A local chamber president on Tuesday told Myrtle Beach City Council that no amount of advertising money can undo the bad publicity the area has received in recent days following a rash of shootings.
Brad Dean, of the Myrtle Beach Area Chamber of Commerce, was among dozens who addressed the members of council during an emergency meeting called to address five shootings in three days. One of the shootings, on Sunday, injured eight people and was streamed live in a viral social media post.
“Frankly, we’re doing all we can, but it’s like fighting a forest fire with a garden hose,” said Dean of the chamber’s attempt to counter the negative attention.
Some tourists are saying on social media they will stay away from the area – a least for now. Some said they were particularly worried about Sunday’s shooting being right on Ocean Boulevard and coming on Father’s Day.
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Tyler Humphries, who said he visits every year, said on Facebook he doesn’t know when he’ll be back. Sharon Norman Courchesnem said there was no way she would take her children to the area.
“I refuse to go back,” she said. “Just trashy and crime now.”
For now, however, what kind of impact the shootings will have on the area’s summer tourist season is unknown, Dean said.
It’s difficult to gauge how one incident can impact occupancy demand in the area, said L. Taylor Damonte, a professor and director of the Clay Brittain Jr. Center for Resort Tourism at Coastal Carolina University.
Damonte has been tracking occupancy rates for decades, including for condo rentals. Though violence can impact the demand for visitation, there are a number of factors – holidays, school schedules – that can affect it.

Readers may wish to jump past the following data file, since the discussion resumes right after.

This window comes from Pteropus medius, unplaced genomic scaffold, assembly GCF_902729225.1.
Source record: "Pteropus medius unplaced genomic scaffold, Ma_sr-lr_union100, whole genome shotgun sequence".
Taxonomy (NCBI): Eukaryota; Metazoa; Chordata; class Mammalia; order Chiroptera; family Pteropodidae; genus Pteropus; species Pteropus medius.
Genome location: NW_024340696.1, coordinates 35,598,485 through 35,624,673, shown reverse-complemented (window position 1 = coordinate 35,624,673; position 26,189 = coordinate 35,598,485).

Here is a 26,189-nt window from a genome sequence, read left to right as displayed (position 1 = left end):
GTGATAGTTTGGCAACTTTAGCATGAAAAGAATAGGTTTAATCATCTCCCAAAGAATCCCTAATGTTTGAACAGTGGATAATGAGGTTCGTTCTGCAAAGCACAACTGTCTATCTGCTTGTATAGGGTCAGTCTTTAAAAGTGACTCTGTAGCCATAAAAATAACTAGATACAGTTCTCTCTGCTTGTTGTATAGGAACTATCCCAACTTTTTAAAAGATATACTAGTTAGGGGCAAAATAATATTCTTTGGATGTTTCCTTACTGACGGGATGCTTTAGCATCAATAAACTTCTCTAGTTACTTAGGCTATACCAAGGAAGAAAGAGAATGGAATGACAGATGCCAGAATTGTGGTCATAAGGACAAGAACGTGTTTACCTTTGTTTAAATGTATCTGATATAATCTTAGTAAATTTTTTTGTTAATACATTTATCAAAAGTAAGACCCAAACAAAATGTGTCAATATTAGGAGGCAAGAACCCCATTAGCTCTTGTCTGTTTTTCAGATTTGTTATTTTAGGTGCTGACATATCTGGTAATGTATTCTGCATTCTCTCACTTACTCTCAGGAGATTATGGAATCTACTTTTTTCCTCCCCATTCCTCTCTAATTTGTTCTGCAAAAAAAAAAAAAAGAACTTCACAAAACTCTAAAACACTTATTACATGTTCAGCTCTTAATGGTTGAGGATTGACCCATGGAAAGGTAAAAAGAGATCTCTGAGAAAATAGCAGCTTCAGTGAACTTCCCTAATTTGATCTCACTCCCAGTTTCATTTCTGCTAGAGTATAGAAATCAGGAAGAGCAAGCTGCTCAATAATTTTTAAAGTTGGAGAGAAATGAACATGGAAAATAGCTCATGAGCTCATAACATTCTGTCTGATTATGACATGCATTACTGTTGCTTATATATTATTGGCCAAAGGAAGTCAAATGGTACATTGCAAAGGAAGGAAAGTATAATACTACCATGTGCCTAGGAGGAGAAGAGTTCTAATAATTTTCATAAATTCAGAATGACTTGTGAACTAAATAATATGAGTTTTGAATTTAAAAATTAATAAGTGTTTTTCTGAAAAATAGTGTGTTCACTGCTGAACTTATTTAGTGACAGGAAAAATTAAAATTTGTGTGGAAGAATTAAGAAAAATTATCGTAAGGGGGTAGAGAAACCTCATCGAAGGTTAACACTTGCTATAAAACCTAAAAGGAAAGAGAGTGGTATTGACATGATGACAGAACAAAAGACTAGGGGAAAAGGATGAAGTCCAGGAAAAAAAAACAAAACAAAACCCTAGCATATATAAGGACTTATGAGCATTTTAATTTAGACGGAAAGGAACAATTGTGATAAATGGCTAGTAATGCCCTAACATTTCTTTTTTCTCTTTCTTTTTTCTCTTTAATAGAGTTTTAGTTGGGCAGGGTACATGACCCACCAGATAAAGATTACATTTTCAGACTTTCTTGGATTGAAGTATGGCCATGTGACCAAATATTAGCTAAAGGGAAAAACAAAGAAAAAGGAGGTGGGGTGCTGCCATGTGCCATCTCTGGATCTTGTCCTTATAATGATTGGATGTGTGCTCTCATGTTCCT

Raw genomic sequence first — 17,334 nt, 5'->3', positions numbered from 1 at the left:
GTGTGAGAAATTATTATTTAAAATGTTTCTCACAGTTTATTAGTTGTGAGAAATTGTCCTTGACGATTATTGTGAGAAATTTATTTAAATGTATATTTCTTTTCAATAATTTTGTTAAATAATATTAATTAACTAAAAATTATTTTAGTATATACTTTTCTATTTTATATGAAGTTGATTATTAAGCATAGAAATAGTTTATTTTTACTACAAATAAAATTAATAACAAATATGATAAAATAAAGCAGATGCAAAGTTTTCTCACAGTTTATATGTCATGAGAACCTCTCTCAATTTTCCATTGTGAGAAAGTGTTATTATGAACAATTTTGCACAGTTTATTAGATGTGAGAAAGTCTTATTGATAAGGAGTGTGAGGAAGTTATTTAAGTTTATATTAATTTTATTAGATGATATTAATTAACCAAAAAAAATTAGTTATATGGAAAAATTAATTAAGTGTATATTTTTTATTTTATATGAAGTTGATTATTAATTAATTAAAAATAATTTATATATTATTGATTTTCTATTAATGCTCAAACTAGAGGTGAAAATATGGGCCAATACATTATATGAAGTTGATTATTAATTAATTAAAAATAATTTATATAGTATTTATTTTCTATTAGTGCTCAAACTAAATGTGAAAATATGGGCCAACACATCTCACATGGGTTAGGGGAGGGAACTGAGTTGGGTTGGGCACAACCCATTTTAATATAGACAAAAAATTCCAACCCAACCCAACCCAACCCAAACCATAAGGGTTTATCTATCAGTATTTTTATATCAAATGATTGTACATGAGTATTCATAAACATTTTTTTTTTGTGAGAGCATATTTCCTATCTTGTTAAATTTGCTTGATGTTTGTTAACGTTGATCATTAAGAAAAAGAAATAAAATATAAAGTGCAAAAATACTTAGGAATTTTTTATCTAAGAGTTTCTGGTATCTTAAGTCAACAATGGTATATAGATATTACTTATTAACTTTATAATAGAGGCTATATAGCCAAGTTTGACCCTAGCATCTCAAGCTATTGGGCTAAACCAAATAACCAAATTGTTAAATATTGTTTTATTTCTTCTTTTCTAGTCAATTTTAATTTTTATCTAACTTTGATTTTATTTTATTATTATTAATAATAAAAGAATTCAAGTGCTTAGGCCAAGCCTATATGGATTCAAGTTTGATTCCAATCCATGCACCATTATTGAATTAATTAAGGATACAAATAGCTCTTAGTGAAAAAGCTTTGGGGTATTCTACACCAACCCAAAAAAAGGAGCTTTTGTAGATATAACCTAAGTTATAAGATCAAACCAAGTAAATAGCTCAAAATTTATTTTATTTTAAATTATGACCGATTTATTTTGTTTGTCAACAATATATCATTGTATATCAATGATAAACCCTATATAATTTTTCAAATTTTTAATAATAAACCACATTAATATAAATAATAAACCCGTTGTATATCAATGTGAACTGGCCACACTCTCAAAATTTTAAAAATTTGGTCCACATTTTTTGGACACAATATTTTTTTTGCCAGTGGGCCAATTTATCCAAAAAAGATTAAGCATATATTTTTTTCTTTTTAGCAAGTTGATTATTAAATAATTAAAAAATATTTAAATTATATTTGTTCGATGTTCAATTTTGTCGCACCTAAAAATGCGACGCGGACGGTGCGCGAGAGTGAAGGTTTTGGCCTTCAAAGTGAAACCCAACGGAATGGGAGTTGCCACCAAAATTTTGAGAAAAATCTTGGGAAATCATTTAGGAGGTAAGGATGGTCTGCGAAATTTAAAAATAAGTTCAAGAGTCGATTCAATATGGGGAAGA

There was one snapshot, however, that Damonte said could show how negative publicity affects demand for lodging. Following shootings during the 2014 Memorial Day weekend that killed three and left others injured, Horry County’s occupancy rate dropped by 2.8 points, by industry standards. And every point accounts for about 356 jobs, he said.
“The so-called Grand Strand is much more dependent on tourism” than much of the rest of the state, Damonte said. “And so if we have a decline in occupancy… it impacts jobs.”
The state’s coffers also could be affected by a downturn – if one happens.
Tourism from Horry County, which includes Myrtle Beach and Conway, among other cities, generates 35 percent of state and local taxes, which includes sales taxes, according to the S.C. Parks, Recreation and Tourism Department’s figures. The county also generates 33 percent of the state accommodation tax collection.
Gov. Henry McMaster, who was already scheduled to be in town Thursday, has asked State Law Enforcement Division Chief Mark Keel to set up a meeting with the Grand Strand’s law enforcement agencies, said Brian Symmes, McMaster’s spokesman.
“The goal of the meeting is to coordinate efforts and to make available state resources if necessary,” Symmes said. He said it was too soon to discuss what resources would be deployed to the area, but stressed that the safety of tourists and South Carolinians was McMaster’s priority.
But public safety efforts in the area are ongoing, said George DuRant, senior vice president of tourism development at the North Myrtle Beach Chamber of Commerce.
“This just shines an unnecessary light on the fact that there are challenges, as there are with any city,” DuRant said. “This is an isolated incident.”
Staff writer Teddy Kulmala contributed to this story.